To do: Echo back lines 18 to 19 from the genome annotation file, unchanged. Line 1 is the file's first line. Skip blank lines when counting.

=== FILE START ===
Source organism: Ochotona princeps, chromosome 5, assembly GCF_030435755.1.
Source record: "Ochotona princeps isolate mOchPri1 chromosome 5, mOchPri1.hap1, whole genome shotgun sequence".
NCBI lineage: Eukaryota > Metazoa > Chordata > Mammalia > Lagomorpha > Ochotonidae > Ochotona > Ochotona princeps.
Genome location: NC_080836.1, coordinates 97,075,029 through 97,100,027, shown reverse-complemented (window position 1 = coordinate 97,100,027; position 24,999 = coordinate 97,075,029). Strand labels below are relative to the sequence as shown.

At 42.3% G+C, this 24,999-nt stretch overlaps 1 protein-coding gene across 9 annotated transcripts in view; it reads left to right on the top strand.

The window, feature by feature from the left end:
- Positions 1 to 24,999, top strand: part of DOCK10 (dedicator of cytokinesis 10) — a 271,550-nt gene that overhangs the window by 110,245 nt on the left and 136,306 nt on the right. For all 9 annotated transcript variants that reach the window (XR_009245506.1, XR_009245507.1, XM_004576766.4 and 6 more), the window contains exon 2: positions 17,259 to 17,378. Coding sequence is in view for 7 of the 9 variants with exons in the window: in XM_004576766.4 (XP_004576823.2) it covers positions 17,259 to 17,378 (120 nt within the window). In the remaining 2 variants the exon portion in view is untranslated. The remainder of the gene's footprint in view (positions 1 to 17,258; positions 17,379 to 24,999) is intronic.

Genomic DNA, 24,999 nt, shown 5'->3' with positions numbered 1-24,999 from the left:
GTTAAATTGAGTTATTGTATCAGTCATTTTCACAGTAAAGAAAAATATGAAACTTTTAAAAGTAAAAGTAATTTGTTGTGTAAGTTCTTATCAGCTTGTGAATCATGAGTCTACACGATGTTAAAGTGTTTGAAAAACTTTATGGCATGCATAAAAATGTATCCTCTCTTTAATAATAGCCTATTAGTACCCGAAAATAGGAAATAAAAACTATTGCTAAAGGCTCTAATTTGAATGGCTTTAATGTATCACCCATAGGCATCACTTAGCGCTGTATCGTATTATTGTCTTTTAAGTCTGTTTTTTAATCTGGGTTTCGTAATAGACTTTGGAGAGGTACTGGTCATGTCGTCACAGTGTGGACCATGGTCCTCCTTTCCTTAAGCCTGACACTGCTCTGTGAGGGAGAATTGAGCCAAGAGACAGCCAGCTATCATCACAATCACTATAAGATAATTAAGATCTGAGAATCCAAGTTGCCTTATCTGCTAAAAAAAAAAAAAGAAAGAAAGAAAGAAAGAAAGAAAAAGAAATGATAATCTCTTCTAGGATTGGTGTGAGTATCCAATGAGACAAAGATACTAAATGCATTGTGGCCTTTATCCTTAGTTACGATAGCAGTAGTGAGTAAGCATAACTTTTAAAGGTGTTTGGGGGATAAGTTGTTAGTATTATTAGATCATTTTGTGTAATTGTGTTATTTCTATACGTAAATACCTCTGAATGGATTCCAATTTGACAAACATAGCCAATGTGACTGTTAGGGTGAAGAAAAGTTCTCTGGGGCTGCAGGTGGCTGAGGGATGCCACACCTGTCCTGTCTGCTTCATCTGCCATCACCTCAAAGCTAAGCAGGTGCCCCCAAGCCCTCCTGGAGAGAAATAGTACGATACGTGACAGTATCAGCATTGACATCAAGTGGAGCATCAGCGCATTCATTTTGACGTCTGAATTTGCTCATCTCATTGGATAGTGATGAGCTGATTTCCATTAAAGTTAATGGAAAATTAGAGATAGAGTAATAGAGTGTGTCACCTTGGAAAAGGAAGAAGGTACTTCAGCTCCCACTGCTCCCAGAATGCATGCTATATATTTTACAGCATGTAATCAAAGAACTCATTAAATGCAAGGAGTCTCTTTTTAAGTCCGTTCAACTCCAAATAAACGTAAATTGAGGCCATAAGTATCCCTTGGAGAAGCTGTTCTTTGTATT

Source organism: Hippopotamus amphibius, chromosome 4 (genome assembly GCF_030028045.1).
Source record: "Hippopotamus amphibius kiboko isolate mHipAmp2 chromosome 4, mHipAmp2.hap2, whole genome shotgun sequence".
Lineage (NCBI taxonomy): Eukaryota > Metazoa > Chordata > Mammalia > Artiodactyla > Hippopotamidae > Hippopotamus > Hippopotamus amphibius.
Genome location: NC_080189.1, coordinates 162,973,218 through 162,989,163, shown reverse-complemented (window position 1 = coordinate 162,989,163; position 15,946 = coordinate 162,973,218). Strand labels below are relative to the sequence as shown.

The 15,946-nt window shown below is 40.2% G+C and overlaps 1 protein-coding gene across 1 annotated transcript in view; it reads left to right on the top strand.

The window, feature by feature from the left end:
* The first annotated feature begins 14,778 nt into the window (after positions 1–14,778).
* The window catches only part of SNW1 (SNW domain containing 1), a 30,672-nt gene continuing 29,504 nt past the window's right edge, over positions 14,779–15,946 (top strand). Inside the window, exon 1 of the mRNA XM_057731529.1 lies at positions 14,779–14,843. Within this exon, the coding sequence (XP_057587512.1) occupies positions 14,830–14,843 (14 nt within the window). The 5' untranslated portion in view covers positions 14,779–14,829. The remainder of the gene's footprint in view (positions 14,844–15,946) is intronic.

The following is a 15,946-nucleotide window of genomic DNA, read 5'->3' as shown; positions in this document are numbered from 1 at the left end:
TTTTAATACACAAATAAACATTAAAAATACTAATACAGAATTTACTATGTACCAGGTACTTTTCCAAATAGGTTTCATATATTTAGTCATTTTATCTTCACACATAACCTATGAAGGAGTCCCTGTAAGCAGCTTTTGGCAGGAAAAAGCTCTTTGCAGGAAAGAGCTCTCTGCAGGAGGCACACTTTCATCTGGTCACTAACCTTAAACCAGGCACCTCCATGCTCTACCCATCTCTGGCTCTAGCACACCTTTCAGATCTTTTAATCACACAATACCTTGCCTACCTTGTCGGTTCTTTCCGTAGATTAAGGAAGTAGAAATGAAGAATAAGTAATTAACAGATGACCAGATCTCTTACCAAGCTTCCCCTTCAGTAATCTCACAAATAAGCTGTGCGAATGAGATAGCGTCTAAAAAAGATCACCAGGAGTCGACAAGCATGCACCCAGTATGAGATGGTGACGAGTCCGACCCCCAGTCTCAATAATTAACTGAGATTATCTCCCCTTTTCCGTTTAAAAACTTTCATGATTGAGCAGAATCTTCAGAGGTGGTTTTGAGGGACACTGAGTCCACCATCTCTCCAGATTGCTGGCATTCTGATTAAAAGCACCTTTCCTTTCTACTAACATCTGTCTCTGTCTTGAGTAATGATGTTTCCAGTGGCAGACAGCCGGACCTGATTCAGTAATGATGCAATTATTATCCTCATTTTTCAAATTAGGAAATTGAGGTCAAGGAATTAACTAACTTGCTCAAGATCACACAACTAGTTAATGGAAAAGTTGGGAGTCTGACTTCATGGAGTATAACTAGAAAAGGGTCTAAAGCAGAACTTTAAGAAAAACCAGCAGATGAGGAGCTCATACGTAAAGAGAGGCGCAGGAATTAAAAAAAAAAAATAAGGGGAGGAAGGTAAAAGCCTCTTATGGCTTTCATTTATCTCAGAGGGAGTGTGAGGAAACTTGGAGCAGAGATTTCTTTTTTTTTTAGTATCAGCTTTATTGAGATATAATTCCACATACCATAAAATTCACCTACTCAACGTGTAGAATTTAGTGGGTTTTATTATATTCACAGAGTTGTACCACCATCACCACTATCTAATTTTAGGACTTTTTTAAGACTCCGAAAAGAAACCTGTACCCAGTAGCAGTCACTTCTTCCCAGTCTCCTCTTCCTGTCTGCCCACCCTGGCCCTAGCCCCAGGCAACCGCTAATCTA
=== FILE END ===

The following is a 15,946-nucleotide window of genomic DNA, read 5'->3' as shown; positions in this document are numbered from 1 at the left end:
TTTTAATACACAAATAAACATTAAAAATACTAATACAGAATTTACTATGTACCAGGTACTTTTCCAAATAGGTTTCATATATTTAGTCATTTTATCTTCACACATAACCTATGAAGGAGTCCCTGTAAGCAGCTTTTGGCAGGAAAAAGCTCTTTGCAGGAAAGAGCTCTCTGCAGGAGGCACACTTTCATCTGGTCACTAACCTTAAACCAGGCACCTCCATGCTCTACCCATCTCTGGCTCTAGCACACCTTTCAGATCTTTTAATCACACAATACCTTGCCTACCTTGTCGGTTCTTTCCGTAGATTAAGGAAGTAGAAATGAAGAATAAGTAATTAACAGATGACCAGATCTCTTACCAAGCTTCCCCTTCAGTAATCTCACAAATAAGCTGTGCGAATGAGATAGCGTCTAAAAAAGATCACCAGGAGTCGACAAGCATGCACCCAGTATGAGATGGTGACGAGTCCGACCCCCAGTCTCAATAATTAACTGAGATTATCTCCCCTTTTCCGTTTAAAAACTTTCATGATTGAGCAGAATCTTCAGAGGTGGTTTTGAGGGACACTGAGTCCACCATCTCTCCAGATTGCTGGCATTCTGATTAAAAGCACCTTTCCTTTCTACTAACATCTGTCTCTGTCTTGAGTAATGATGTTTCCAGTGGCAGACAGCCGGACCTGATTCAGTAATGATGCAATTATTATCCTCATTTTTCAAATTAGGAAATTGAGGTCAAGGAATTAACTAACTTGCTCAAGATCACACAACTAGTTAATGGAAAAGTTGGGAGTCTGACTTCATGGAGTATAACTAGAAAAGGGTCTAAAGCAGAACTTTAAGAAAAACCAGCAGATGAGGAGCTCATACGTAAAGAGAGGCGCAGGAATTAAAAAAAAAAAATAAGGGGAGGAAGGTAAAAGCCTCTTATGGCTTTCATTTATCTCAGAGGGAGTGTGAGGAAACTTGGAGCAGAGATTTCTTTTTTTTTTAGTATCAGCTTTATTGAGATATAATTCCACATACCATAAAATTCACCTACTCAACGTGTAGAATTTAGTGGGTTTTATTATATTCACAGAGTTGTACCACCATCACCACTATCTAATTTTAGGACTTTTTTAAGACTCCGAAAAGAAACCTGTACCCAGTAGCAGTCACTTCTTCCCAGTCTCCTCTTCCTGTCTGCCCACCCTGGCCCTAGCCCCAGGCAACCGCTAATCTA